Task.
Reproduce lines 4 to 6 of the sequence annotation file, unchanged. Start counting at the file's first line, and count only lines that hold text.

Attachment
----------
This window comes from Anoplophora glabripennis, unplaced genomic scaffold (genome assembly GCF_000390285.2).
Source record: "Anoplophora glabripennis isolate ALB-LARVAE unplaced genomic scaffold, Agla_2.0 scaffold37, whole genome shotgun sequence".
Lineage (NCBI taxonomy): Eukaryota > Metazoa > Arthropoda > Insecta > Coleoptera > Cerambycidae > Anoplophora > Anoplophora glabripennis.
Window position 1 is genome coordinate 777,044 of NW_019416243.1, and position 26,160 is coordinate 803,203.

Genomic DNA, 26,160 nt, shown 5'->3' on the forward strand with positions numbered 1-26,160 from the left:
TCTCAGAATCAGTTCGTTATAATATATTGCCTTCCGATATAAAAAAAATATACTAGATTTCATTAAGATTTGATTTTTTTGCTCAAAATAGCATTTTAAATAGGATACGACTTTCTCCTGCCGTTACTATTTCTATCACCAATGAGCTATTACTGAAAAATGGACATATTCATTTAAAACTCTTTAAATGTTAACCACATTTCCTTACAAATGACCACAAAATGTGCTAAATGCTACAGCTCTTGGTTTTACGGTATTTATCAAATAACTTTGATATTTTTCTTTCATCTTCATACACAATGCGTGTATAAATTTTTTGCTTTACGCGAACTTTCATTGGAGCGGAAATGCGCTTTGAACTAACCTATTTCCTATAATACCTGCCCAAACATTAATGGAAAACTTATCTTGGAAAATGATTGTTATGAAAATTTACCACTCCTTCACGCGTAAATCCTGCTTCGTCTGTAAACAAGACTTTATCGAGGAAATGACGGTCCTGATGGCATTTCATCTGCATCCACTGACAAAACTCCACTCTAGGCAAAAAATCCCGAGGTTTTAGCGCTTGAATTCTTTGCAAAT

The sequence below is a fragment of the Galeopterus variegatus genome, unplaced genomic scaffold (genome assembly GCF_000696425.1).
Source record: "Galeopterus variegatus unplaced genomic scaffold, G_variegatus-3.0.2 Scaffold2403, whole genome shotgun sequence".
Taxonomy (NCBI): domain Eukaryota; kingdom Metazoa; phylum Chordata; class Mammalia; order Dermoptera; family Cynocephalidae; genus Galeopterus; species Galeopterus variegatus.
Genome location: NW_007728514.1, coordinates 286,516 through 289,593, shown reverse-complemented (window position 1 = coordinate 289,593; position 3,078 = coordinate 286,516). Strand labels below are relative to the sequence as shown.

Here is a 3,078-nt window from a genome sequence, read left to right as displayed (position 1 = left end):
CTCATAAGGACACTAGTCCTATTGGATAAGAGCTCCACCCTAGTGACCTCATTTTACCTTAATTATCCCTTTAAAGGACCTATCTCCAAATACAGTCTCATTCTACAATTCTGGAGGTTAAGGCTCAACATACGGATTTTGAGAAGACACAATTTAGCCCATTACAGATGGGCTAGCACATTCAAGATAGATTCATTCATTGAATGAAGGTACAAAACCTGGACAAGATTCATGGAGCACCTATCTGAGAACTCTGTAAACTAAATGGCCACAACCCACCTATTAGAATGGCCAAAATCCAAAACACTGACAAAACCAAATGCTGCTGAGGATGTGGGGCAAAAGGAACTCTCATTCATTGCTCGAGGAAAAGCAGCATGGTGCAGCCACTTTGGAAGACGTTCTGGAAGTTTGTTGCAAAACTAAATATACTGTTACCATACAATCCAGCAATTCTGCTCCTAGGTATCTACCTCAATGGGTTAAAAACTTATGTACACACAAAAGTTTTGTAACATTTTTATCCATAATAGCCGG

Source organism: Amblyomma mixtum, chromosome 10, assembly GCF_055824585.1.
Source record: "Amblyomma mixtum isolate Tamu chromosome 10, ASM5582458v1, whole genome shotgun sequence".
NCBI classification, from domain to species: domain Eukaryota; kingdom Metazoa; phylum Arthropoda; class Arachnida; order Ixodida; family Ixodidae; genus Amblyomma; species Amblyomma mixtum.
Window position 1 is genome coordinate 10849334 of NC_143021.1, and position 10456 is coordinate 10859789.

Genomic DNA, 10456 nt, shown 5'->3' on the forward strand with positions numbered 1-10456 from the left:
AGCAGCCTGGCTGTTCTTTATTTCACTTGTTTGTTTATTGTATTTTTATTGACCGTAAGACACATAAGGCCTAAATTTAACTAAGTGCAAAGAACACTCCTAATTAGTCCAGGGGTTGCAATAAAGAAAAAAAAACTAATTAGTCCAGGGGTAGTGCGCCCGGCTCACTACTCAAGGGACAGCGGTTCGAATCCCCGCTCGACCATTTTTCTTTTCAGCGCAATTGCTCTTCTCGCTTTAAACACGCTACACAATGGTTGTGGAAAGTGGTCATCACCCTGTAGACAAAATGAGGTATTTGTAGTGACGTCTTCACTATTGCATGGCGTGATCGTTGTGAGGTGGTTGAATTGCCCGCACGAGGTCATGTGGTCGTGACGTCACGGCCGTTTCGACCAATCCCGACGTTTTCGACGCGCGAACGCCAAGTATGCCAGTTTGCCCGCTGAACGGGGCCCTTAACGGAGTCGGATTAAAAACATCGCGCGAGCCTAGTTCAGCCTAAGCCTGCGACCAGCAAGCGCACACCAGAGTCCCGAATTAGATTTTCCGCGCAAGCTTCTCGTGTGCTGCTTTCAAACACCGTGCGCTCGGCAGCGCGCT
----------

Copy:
Window position 1 is genome coordinate 777,044 of NW_019416243.1, and position 26,160 is coordinate 803,203.

Genomic DNA, 26,160 nt, shown 5'->3' on the forward strand with positions numbered 1-26,160 from the left:
TCTCAGAATCAGTTCGTTATAATATATTGCCTTCCGATATAAAAAAAATATACTAGATTTCATTAAGATTTGATTTTTTTGCTCAAAATAGCATTTTAAATAGGATACGACTTTCTCCTGCCGTTACTATTTCTATCACCAATGAGCTATTACTGAAAAATGGACATATTCATTTAAAACTCTTTAAATGTTAACCACATTTCCTTACAAATGACCACAAAATGTGCTAAATGCTACAGCTCTTGGTTTTACGGTATTTATCAAATAACTTTGATATTTTTCTTTCATCTTCATACACAATGCGTGTATAAATTTTTTGCTTTACGCGAACTTTCATTGGAGCGGAAATGCGCTTTGAACTAACCTATTTCCTATAATACCTGCCCAAACATTAATGGAAAACTTATCTTGGAAAATGATTGTTATGAAAATTTACCACTCCTTCACGCGTAAATCCTGCTTCGTCTGTAAACAAGACTTTATCGAGGAAATGACGGTCCTGATGGCATTTCATCTGCATCCACTGACAAAACTCCACTCTAGGCAAAAAATCCCGAGGTTTTAGCGCTTGAATTCTTTGCAAAT